Incidence of malignant melanoma, a neoplasm that arises from melanocytes, has increased by 50% in the past 20 years. In particular, an increase in incidence of melanoma in situ suggests earlier detection. The disorder varies in different populations but is about 10 times more common in white than in nonwhite populations. The four types of melanomas are superficial spreading melanoma, nodular malignant melanoma, lentigo maligna melanoma, and acral-lentiginous melanoma.
Melanoma spreads through the lymphatic and vascular systems and metastasizes to the regional lymph nodes, skin, liver, lungs, and central nervous system (CNS). Its course is unpredictable, however, and recurrence and metastasis may occur more than 5 years after resection of the primary lesion. If it spreads to regional lymph nodes, the patient has a 50% chance of survival.
The prognosis varies with tumor thickness. Generally, superficial lesions are curable, whereas deeper lesions tend to metastasize. The Breslow Level Method measures tumor depth from the granular level of the epidermis to the deepest melanoma cell. Melanoma lesions less than 0.76 mm deep have an excellent prognosis, whereas deeper lesions (more than 0.76 mm deep) are at risk for metastasis. The prognosis is better for a tumor on an extremity (which is drained by one lymphatic network) than for one on the head, neck, or trunk (which is drained by several networks).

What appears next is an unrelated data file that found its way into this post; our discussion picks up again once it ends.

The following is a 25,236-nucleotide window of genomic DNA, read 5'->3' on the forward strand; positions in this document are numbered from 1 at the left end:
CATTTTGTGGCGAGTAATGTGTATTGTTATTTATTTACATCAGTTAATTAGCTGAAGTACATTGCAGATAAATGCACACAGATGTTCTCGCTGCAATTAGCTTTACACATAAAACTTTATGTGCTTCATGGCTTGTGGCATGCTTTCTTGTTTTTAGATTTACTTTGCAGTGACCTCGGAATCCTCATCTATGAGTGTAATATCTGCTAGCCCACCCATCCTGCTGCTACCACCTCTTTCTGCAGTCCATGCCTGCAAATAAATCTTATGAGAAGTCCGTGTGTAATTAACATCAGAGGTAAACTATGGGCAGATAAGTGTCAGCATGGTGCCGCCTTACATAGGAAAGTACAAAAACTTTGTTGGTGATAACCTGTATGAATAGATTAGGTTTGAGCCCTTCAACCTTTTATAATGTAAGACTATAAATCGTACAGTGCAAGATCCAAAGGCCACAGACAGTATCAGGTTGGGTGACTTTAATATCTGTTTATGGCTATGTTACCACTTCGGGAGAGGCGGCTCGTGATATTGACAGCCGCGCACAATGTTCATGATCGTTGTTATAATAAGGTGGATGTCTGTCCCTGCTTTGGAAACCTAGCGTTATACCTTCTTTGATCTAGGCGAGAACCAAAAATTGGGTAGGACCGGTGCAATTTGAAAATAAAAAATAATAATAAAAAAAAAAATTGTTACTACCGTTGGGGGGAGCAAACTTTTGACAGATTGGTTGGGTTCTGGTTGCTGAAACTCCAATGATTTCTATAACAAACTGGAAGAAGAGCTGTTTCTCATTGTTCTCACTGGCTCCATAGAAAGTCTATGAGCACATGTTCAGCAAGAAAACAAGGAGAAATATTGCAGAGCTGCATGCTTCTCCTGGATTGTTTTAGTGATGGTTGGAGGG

Several factors may influence the development of melanoma:
Excessive exposure to ultraviolet light. Melanoma is most common in sunny, warm areas and commonly develops on parts of the body that are exposed to the sun. A person who has a blistering sunburn before age 20 has twice the risk of developing melanoma.
Skin type. Most persons who develop melanoma have blond or red hair, fair skin, and blue eyes; are prone to sunburn; and are of Celtic or Scandinavian descent. Melanoma is rare among blacks; when it does develop, it usually arises in lightly pigmented areas (the palms, plantar surface of the feet, or mucous membranes).
Autoimmune factors. Genetic and autoimmune effects may be causes.
Hormonal factors. Pregnancy may increase risk and exacerbate growth.
Family history. A person with a family history of melanoma has eight times the risk of Continue reading “Malignant melanoma”